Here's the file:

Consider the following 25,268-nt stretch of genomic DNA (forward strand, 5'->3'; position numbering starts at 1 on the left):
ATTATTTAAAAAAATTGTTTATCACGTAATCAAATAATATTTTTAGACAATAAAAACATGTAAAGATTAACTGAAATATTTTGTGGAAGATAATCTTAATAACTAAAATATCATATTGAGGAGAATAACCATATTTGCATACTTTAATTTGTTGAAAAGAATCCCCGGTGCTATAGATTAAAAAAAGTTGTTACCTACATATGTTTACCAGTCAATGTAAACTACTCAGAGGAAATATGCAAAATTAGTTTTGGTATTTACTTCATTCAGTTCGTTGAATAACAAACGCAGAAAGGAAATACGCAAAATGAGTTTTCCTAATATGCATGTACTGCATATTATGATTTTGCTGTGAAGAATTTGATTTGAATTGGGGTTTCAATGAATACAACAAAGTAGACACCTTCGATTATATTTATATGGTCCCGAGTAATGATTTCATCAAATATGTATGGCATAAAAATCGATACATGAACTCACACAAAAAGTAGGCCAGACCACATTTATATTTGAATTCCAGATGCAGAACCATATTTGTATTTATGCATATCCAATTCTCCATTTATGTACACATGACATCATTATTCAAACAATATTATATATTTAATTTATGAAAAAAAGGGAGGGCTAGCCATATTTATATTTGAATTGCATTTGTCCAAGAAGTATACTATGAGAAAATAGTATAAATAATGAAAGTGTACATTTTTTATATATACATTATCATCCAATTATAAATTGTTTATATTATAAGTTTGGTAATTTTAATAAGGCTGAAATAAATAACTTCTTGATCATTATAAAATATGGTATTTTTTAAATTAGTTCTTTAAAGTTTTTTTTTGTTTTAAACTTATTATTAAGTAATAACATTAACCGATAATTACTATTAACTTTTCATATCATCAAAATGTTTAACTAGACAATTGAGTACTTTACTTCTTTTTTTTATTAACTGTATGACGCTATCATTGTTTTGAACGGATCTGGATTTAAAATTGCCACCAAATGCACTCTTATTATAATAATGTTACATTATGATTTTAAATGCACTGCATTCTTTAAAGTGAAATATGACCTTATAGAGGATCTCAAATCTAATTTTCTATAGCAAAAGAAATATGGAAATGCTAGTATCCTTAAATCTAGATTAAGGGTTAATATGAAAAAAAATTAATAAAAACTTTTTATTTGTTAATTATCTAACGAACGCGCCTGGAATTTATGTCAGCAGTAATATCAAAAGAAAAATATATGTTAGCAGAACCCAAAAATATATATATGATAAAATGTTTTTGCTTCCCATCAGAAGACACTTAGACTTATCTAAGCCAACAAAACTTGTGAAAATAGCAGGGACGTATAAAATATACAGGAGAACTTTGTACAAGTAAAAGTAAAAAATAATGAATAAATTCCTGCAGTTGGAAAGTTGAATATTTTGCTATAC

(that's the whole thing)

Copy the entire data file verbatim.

Consider the following 25,268-nt stretch of genomic DNA (forward strand, 5'->3'; position numbering starts at 1 on the left):
ATTATTTAAAAAAATTGTTTATCACGTAATCAAATAATATTTTTAGACAATAAAAACATGTAAAGATTAACTGAAATATTTTGTGGAAGATAATCTTAATAACTAAAATATCATATTGAGGAGAATAACCATATTTGCATACTTTAATTTGTTGAAAAGAATCCCCGGTGCTATAGATTAAAAAAAGTTGTTACCTACATATGTTTACCAGTCAATGTAAACTACTCAGAGGAAATATGCAAAATTAGTTTTGGTATTTACTTCATTCAGTTCGTTGAATAACAAACGCAGAAAGGAAATACGCAAAATGAGTTTTCCTAATATGCATGTACTGCATATTATGATTTTGCTGTGAAGAATTTGATTTGAATTGGGGTTTCAATGAATACAACAAAGTAGACACCTTCGATTATATTTATATGGTCCCGAGTAATGATTTCATCAAATATGTATGGCATAAAAATCGATACATGAACTCACACAAAAAGTAGGCCAGACCACATTTATATTTGAATTCCAGATGCAGAACCATATTTGTATTTATGCATATCCAATTCTCCATTTATGTACACATGACATCATTATTCAAACAATATTATATATTTAATTTATGAAAAAAAGGGAGGGCTAGCCATATTTATATTTGAATTGCATTTGTCCAAGAAGTATACTATGAGAAAATAGTATAAATAATGAAAGTGTACATTTTTTATATATACATTATCATCCAATTATAAATTGTTTATATTATAAGTTTGGTAATTTTAATAAGGCTGAAATAAATAACTTCTTGATCATTATAAAATATGGTATTTTTTAAATTAGTTCTTTAAAGTTTTTTTTTGTTTTAAACTTATTATTAAGTAATAACATTAACCGATAATTACTATTAACTTTTCATATCATCAAAATGTTTAACTAGACAATTGAGTACTTTACTTCTTTTTTTTATTAACTGTATGACGCTATCATTGTTTTGAACGGATCTGGATTTAAAATTGCCACCAAATGCACTCTTATTATAATAATGTTACATTATGATTTTAAATGCACTGCATTCTTTAAAGTGAAATATGACCTTATAGAGGATCTCAAATCTAATTTTCTATAGCAAAAGAAATATGGAAATGCTAGTATCCTTAAATCTAGATTAAGGGTTAATATGAAAAAAAATTAATAAAAACTTTTTATTTGTTAATTATCTAACGAACGCGCCTGGAATTTATGTCAGCAGTAATATCAAAAGAAAAATATATGTTAGCAGAACCCAAAAATATATATATGATAAAATGTTTTTGCTTCCCATCAGAAGACACTTAGACTTATCTAAGCCAACAAAACTTGTGAAAATAGCAGGGACGTATAAAATATACAGGAGAACTTTGTACAAGTAAAAGTAAAAAATAATGAATAAATTCCTGCAGTTGGAAAGTTGAATATTTTGCTATAC